Apple sued for collecting user data despite opt-outs
Doesn't matter what the data is, they thought they pushed the off switch, argues complaint
Apple is facing another lawsuit, this time over allegations it's tracking iOS users and turning that data into profit, even if said users have selected "do not track" options.
The suit alleges that Apple has continuously lied about its tracking system by exempting itself from the rules. According to lawyers [PDF], even if consumers follow Apple's own instructions, they're still being tracked – only by one entity instead of many.
The defendant and his legal team hope to turn the suit into a class action centered around Apple's "Share iPhone/iPad Analytics" and "Allow Apps to Request to Track" settings. The argument is that iOS users have a reasonable expectation that if they opt not to share data or allow apps to request it, Apple will not do so.
However, Apple does collect that data, its accusers say. In the case of app analytics data, the suit alleges that App Store, Apple Music, Apple TV, Books, and Stocks broadcast the exact same info back to Cupertino whether the option is toggled on or off.
According to the suit, the tracking data sent is detailed. For example, it alleges the Stocks app collects users' lists of watch stocks, names of stocks that were viewed or searched for, time stamps, and records of news articles read in the app.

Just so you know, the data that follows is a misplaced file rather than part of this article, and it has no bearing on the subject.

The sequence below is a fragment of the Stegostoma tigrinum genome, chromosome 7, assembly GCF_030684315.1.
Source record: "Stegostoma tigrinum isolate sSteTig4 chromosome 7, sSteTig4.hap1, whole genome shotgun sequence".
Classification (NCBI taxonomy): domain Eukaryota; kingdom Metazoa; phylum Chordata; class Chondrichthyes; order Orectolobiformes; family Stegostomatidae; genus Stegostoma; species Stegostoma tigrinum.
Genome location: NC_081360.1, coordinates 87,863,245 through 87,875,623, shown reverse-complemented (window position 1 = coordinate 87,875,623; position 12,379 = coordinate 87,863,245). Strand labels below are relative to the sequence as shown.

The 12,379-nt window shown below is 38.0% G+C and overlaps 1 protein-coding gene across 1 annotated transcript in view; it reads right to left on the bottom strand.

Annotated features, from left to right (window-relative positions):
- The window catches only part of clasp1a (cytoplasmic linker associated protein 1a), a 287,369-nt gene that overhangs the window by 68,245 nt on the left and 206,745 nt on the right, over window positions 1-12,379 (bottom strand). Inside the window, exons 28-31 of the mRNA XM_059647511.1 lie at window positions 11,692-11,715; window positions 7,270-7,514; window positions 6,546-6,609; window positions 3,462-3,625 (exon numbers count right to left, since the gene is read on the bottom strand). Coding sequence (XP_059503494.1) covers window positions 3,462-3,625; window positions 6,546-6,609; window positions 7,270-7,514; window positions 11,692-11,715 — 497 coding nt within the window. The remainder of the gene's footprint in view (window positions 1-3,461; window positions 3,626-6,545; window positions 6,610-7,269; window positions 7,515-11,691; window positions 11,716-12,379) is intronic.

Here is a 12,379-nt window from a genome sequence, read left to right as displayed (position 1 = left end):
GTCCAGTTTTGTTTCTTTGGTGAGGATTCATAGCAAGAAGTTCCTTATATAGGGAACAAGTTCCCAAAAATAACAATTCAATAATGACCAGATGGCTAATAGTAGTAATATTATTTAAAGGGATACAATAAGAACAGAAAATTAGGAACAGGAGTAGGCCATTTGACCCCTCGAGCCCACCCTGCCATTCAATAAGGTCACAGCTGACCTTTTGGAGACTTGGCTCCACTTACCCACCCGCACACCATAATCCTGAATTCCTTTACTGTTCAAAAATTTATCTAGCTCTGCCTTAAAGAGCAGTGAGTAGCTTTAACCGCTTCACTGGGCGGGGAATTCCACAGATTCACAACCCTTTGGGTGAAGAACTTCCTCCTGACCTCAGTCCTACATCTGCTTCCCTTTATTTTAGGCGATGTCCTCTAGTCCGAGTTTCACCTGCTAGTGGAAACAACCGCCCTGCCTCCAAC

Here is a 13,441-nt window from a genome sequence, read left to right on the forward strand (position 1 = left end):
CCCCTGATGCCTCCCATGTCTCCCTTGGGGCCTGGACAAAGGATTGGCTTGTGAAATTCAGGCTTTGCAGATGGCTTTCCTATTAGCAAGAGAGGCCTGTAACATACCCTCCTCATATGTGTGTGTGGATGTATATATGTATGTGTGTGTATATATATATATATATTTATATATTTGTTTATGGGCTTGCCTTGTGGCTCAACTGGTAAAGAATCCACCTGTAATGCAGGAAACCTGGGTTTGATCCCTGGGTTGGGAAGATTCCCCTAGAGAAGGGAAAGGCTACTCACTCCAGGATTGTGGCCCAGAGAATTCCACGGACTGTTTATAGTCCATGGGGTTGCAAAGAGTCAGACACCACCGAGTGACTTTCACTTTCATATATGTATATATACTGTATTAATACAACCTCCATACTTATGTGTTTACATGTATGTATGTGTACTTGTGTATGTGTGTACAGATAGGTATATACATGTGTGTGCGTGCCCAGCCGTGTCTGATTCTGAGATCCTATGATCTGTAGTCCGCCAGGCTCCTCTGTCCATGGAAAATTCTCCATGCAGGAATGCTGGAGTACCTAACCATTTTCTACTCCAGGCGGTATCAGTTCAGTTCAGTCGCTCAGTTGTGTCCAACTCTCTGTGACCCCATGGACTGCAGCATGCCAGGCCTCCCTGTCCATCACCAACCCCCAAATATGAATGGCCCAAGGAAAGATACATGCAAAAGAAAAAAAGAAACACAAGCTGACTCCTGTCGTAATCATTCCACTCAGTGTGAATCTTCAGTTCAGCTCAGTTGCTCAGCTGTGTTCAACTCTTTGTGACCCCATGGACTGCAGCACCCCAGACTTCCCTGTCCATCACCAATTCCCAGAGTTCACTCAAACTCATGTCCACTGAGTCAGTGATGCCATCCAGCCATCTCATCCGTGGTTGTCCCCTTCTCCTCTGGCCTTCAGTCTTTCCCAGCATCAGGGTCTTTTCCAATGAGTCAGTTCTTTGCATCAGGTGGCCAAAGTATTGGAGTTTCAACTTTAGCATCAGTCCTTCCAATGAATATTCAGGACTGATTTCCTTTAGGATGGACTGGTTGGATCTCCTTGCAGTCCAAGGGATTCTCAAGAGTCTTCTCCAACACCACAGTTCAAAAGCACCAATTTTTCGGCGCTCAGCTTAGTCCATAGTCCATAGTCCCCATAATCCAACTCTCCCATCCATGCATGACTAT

"There is no justification for Apple's secret, misleading, and unauthorized recording and collection of consumers' private communications and app activity," lawyers wrote in the suit.
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At the heart of the lawsuit is research from a pair of iOS developers who operate a company known as Mysk. In early November, Mysk tweeted out the results of some research done on a jailbroken iPhone running iOS 14.6 in which they found the offending behavior.
Their research was picked up by Gizmodo, which ran its story only a few days before the lawsuit was filed late last week. It was reported at that time that iOS 16 was sending data under the same circumstances and to the same Apple web addresses, but encryption in iOS 16 prevented them from determining whether the data was identical.
However, according to lawyers critical of the argument, the case might not make it to certification because the argument might not extend to server-side data collection.
The data being collected in this case, some experts argue, might be tied to functions for operating the App Store as a given user, rather than (for example) being collected for the purposes of advertising, meaning it would potentially have no commercial value to Apple or be critical to functioning.
The suit itself cites the California Invasion of Privacy Act, focusing less on the data itself than on the collection of it despite users who've toggled the off button perceiving that they have disabled any and all tracking.
However, it does attach a value to the data – saying demographic and browsing data has an intrinsic worth and seeking damages of $5,000 for the plaintiff, and presumably for any class members who join after him.
Whether this suit will stand up to such scrutiny remains to be seen: Apple has yet to file a response to the accusations or respond to our questions. ®